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Bill increasing Ore. fire, police pensions, lowering retirement age advances in Legislature

Democrat-backed bill lowers maximum pension retirement age from 60 to 55


Members of Portland Fire & Rescue Station 2 leave a hotel after a medical call the morning of Mon., Jan. 1, 2024.

Dave Killen/TNS

By Carlos Fuentes

SALEM, Ore. — Oregon district attorneys, designated state employees who work in dangerous environments and police officers and firefighters could receive increased public employee retirement benefits under a Democrat-backed bill advancing in the Legislature.

A House committee on Thursday unanimously approved House Bill 4045, which would increase public pension benefits for frontline workers from 911 operators to police officers to state psychiatric hospital workers. The bill’s total cost to state and local employers, which could be substantial, was not disclosed.

The list of public employees who would benefit includes 911 operators, firefighters to law enforcement forensic scientists and evidence technicians. It would also decrease the maximum pension retirement age for police officers and firefighters from 60 to 55 for those who have worked in those roles for at least five years.

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If the bill were to pass, employers of such workers would need to raise their yearly contribution to workers’ pensions from 1.5% to 1.8% of their salaries, according to a staff report.

Rep. Dacia Grayber, a Portland Democrat and member of the state firefighters union, said, “I can’t express enough my gratitude at the bipartisan effort to put aside our politics and come together and work to uphold the folks that are tasked with upholding the very real public safety commitments to the rest of the state.”

The bill, approved by the House Committee On Emergency Management, General Government, and Veterans, would also reclassify the state’s 36 district attorneys for public pension purposes as police officers, which would lower the age at which they could retire and receive full pension benefits.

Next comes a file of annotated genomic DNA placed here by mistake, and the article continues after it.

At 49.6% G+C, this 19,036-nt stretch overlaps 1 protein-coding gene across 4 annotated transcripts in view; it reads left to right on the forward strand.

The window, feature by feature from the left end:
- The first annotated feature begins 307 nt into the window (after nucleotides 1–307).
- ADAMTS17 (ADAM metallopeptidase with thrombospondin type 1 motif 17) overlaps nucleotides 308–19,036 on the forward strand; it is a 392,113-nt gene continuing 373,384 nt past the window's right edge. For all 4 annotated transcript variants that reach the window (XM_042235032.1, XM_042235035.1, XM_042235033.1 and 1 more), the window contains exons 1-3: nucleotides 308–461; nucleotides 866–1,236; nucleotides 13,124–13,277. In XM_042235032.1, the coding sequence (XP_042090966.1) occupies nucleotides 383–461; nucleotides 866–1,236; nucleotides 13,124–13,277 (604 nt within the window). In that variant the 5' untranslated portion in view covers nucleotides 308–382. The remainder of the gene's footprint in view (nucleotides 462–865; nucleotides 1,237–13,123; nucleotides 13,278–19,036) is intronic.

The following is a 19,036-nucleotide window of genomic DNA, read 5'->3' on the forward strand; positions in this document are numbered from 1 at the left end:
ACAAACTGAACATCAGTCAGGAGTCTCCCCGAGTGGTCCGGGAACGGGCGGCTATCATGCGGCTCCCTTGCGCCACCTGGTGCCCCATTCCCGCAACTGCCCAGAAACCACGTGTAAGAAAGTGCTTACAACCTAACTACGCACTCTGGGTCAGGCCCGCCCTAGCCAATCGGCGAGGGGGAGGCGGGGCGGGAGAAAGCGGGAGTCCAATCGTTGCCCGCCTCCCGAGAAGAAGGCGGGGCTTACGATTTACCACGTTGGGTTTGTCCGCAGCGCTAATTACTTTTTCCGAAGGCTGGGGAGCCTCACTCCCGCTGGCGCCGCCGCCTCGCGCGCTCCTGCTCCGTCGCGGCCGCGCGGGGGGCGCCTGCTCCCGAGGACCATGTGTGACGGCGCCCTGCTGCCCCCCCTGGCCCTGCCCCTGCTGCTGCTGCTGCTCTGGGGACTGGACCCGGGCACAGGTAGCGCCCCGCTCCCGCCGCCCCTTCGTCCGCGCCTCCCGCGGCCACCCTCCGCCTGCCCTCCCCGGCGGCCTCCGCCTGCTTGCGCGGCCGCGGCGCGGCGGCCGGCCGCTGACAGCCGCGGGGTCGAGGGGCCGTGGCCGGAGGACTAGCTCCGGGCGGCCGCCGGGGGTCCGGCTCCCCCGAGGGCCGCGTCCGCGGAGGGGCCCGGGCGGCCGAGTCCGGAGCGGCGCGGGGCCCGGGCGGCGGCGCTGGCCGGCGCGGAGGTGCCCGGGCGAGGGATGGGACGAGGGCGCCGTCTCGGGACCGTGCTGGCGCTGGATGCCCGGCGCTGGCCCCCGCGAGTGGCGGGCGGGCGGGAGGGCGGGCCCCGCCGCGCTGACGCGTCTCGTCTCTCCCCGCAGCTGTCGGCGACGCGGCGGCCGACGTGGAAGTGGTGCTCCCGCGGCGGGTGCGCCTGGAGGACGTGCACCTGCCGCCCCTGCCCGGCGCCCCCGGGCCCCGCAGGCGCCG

Advocates for the bill say it would help the state attract and retain workers in hazardous positions. Unions expressed overwhelming support on Tuesday.

“Performing dental care in a psychiatric hospital, to patients that are mentally unstable has been one of the most stressful and difficult jobs I’ve worked,” Rosaleen Kosydar, a dental assistant at the Oregon State Hospital, wrote in written testimony. “Let (state hospital) workers know their services are greatly appreciated by improving the retirement benefits.”

The committee was not provided with an estimate for the bill’s total cost. Grayber told The Oregonian /OregonLive that she expects the cost would be relatively minimal.

The Oregon Public Employee Retirement System is operating at a massive deficit, with employers not paying enough to cover the cost of their employees’ pensions. The state fund’s deficit grew by $8 billion in 2022 and ended that year with a $28 billion unfunded liability to meet its projected pension obligations.

Opponents of House Bill 4045 say it would add to that deficit and also put too much financial pressure on county and local governments. “Counties are already operating on thin budget margins and each incremental cost increase creates unsustainable budgetary requirements,” Jen Lewis-Goff, legislative affairs manager for the Oregon Association of Counties , wrote in written testimony.

The bill now heads to the budget-writing Joint Committee on Ways and Means.

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